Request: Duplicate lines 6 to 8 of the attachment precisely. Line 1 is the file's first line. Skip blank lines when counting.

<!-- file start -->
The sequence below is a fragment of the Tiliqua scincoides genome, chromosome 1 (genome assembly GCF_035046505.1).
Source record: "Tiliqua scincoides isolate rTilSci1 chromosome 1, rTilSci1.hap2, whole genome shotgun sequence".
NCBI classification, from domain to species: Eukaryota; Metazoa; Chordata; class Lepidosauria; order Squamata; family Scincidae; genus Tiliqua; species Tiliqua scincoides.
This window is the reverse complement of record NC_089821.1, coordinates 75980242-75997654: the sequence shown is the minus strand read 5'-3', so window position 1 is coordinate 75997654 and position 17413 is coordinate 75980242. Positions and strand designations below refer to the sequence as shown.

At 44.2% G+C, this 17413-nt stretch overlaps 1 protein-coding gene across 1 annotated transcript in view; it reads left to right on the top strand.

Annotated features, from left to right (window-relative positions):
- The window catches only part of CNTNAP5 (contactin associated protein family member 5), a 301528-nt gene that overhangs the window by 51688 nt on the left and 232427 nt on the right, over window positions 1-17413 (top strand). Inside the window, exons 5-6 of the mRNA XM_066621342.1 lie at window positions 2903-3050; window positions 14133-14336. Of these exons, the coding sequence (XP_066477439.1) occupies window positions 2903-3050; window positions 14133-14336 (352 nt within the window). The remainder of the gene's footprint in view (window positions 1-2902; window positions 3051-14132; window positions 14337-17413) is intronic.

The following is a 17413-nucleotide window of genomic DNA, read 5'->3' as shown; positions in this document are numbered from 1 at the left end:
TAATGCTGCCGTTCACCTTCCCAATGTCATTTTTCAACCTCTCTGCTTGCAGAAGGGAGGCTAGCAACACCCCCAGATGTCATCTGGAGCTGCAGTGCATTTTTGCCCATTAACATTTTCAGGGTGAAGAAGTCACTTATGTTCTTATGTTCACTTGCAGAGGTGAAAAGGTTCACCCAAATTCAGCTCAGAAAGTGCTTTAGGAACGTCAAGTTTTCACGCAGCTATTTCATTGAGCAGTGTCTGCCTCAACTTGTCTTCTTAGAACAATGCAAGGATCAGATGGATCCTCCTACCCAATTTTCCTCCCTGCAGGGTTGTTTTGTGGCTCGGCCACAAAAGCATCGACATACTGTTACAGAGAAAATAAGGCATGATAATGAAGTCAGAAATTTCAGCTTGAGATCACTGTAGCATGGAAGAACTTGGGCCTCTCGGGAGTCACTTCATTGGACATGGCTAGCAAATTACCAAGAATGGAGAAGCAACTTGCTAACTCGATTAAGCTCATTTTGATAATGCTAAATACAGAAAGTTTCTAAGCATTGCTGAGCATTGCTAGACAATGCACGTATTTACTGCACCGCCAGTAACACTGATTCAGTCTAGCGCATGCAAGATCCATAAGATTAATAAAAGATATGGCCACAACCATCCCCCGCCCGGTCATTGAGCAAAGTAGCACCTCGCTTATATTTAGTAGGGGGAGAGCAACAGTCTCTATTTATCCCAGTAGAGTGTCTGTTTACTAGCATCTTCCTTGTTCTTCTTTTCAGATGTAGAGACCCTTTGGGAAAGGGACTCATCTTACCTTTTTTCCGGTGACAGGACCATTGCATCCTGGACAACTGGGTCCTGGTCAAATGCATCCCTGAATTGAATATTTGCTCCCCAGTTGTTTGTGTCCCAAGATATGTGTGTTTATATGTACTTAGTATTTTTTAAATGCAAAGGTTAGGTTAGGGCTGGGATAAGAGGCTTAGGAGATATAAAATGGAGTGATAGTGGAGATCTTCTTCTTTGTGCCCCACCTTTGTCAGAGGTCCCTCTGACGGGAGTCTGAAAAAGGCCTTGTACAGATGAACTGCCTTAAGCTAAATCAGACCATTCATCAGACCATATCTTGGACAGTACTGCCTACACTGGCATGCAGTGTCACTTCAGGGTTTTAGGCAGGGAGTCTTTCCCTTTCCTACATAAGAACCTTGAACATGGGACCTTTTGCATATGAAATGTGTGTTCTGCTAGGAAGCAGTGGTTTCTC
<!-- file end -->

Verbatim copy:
Annotated features, from left to right (window-relative positions):
- The window catches only part of CNTNAP5 (contactin associated protein family member 5), a 301528-nt gene that overhangs the window by 51688 nt on the left and 232427 nt on the right, over window positions 1-17413 (top strand). Inside the window, exons 5-6 of the mRNA XM_066621342.1 lie at window positions 2903-3050; window positions 14133-14336. Of these exons, the coding sequence (XP_066477439.1) occupies window positions 2903-3050; window positions 14133-14336 (352 nt within the window). The remainder of the gene's footprint in view (window positions 1-2902; window positions 3051-14132; window positions 14337-17413) is intronic.

The following is a 17413-nucleotide window of genomic DNA, read 5'->3' as shown; positions in this document are numbered from 1 at the left end: